Rise forms or the way a trout moves water when it feeds on the surface can
tell you something about what a trout is eating. Often, trout eat emerging
insects just under the surface, which looks like a rise, but often just the
back of the fish breaks the surface and not the mouth. This is often called
a bulging fish and is usually not accompanied by any bubbles. A rise
followed by distinct bubbles is a sure sign a trout took something off the
surface. Generally, the bigger the rise, the bigger the insect the fish has
taken. Very splashy rise forms are often made by smaller, more enthusiastic
trout and often the smaller the fish, the more commotion it makes. The
rises that go unnoticed by many anglers are often the most important ones.
Even a large trout can take an insect from the surface with very little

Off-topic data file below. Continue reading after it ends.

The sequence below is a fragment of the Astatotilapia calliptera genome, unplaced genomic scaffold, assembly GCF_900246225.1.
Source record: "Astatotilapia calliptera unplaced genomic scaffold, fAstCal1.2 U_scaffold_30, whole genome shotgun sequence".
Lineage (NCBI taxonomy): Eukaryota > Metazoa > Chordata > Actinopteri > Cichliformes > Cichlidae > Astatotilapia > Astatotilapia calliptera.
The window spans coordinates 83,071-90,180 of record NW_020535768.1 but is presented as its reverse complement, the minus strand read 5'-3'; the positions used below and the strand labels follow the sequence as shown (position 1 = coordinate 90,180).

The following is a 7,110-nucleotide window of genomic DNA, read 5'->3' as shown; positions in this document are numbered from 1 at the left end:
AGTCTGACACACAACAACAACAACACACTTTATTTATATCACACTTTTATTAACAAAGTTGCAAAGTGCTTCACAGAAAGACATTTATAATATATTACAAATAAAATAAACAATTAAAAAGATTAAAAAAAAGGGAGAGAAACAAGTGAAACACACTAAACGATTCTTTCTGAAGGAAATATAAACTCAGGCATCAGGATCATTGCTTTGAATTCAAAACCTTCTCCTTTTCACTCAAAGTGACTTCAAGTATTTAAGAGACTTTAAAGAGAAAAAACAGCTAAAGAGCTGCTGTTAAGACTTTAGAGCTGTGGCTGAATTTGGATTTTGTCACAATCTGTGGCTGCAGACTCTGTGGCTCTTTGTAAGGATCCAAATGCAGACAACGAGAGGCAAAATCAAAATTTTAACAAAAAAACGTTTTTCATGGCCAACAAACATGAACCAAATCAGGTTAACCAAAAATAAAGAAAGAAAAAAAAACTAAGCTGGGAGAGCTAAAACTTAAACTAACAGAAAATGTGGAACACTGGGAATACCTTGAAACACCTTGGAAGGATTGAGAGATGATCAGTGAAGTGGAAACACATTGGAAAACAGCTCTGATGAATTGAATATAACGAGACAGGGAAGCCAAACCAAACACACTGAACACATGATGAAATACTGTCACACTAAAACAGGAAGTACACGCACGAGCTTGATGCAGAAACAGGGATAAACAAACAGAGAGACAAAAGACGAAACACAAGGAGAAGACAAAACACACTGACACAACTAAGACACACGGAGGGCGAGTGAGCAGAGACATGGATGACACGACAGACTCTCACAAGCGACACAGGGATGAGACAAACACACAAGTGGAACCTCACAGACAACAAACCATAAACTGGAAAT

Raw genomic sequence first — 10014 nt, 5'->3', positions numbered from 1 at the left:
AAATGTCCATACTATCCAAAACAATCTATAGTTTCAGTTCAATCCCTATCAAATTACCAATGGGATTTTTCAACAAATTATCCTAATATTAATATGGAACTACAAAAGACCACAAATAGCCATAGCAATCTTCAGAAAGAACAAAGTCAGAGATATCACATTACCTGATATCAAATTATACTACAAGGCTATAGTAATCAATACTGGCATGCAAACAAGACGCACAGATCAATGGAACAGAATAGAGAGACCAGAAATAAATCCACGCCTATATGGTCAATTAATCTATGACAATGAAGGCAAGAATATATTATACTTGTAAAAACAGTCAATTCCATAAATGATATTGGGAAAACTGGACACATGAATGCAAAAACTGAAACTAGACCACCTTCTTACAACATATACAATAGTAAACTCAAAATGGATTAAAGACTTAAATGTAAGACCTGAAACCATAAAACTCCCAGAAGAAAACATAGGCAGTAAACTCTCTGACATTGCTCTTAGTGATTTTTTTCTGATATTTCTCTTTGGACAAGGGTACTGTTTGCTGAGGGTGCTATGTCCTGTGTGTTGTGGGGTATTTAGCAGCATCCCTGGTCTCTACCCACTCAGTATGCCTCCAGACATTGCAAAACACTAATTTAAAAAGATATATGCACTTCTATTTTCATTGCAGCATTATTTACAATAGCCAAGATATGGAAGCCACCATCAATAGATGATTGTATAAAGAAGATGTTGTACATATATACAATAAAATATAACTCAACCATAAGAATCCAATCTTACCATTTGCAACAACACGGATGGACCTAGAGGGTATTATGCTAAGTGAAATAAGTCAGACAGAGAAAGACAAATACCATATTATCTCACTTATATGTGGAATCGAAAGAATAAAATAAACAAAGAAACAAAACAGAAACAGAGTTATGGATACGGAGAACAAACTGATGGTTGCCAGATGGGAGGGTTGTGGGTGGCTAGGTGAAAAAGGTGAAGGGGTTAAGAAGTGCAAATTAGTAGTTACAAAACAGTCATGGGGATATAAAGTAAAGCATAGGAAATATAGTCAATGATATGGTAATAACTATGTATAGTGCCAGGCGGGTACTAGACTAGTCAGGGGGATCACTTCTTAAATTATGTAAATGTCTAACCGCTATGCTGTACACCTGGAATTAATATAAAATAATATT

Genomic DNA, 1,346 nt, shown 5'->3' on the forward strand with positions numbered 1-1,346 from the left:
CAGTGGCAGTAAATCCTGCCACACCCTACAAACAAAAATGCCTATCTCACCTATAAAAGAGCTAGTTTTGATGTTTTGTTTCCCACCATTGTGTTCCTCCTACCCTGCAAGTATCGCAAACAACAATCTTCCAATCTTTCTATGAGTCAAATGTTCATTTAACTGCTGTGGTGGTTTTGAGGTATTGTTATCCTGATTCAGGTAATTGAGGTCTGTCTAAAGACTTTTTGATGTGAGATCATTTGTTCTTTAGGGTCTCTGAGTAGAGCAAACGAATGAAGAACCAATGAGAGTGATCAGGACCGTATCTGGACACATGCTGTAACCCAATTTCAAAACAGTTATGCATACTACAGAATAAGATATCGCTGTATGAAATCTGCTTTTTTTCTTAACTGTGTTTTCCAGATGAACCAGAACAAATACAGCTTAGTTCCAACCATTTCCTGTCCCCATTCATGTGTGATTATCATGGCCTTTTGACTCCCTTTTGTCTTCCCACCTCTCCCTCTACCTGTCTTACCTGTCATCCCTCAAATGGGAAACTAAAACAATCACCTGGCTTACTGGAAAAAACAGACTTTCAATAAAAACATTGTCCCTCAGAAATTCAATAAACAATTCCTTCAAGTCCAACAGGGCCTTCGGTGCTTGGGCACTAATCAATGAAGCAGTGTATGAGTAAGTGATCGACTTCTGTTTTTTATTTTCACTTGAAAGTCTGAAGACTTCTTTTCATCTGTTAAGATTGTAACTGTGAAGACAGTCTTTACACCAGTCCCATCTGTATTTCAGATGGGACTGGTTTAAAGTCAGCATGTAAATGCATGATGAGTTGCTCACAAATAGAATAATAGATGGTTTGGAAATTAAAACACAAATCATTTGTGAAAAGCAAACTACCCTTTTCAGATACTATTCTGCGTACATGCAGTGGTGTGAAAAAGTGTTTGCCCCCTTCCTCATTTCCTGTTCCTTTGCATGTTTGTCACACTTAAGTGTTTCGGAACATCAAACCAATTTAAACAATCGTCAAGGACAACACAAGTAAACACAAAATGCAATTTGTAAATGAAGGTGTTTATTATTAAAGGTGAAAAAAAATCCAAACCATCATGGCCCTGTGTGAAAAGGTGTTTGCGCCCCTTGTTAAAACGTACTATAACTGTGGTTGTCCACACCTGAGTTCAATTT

commotion, just poking its snout above the surface and inhaling a fly by
Look for dark heads poking the surface film or little winks in the water.
These trout will often surprise you by their size. You can usually tell a
big fish by the deeper sound it makes when it rises. Plus, a larger fish
moves more bubbles and foam aside when it rises. So, it pays to spend some
time, observing fish feeding before you even make a cast or even pick a
fly. A little observation can pay off in a most satisfying day.